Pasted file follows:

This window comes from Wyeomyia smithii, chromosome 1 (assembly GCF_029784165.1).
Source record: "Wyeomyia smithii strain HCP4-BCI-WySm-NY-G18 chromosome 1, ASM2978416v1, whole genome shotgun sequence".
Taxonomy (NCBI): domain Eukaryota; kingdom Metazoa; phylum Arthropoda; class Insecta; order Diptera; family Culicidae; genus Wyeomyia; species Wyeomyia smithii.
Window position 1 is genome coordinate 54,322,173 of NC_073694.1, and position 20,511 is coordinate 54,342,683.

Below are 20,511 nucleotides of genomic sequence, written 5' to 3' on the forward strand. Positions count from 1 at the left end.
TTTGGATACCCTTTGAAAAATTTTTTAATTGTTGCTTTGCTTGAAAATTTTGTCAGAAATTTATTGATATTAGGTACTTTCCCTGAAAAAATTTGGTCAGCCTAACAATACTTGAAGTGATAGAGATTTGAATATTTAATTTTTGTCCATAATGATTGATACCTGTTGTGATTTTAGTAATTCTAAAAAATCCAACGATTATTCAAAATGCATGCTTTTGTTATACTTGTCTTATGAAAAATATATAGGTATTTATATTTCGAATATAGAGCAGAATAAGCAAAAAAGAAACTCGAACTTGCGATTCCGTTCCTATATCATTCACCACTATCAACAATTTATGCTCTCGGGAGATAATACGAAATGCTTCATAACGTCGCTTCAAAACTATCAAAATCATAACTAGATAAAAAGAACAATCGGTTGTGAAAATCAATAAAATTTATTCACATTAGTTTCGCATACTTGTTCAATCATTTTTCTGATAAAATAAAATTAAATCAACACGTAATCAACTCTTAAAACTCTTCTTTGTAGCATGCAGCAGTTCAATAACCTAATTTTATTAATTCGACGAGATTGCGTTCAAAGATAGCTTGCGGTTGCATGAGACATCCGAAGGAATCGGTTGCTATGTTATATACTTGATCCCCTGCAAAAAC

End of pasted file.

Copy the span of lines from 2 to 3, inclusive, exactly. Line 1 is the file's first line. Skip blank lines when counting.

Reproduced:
Source record: "Wyeomyia smithii strain HCP4-BCI-WySm-NY-G18 chromosome 1, ASM2978416v1, whole genome shotgun sequence".
Taxonomy (NCBI): domain Eukaryota; kingdom Metazoa; phylum Arthropoda; class Insecta; order Diptera; family Culicidae; genus Wyeomyia; species Wyeomyia smithii.